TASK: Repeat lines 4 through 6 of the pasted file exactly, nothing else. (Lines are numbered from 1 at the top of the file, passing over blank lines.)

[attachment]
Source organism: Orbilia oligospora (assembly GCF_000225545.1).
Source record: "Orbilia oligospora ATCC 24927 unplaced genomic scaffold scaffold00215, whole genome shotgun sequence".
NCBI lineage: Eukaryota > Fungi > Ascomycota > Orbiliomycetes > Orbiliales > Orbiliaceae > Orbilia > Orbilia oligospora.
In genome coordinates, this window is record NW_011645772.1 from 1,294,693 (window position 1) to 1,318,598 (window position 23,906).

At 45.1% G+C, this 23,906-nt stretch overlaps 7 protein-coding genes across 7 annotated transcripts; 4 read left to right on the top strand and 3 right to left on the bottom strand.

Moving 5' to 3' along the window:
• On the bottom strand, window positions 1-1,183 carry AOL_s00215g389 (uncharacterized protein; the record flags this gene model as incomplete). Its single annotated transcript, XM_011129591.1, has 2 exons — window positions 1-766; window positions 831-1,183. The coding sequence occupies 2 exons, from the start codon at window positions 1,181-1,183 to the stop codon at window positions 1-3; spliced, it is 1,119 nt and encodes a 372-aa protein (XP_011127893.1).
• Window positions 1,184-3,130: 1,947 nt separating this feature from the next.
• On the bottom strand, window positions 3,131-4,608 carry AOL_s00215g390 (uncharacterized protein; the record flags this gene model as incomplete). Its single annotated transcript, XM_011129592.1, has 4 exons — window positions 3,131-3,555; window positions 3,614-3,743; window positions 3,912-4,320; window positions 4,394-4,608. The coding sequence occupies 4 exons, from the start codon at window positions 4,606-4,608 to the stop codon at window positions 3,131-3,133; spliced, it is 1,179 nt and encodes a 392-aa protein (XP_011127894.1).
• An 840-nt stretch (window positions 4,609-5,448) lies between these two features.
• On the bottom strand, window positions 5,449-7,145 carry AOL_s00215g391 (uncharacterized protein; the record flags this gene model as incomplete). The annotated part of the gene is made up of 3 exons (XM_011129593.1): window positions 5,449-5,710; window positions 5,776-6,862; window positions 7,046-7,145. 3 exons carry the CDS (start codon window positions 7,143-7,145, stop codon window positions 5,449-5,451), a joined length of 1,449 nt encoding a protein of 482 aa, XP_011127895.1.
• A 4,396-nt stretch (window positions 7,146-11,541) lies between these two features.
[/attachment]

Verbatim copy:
In genome coordinates, this window is record NW_011645772.1 from 1,294,693 (window position 1) to 1,318,598 (window position 23,906).

At 45.1% G+C, this 23,906-nt stretch overlaps 7 protein-coding genes across 7 annotated transcripts; 4 read left to right on the top strand and 3 right to left on the bottom strand.

Moving 5' to 3' along the window: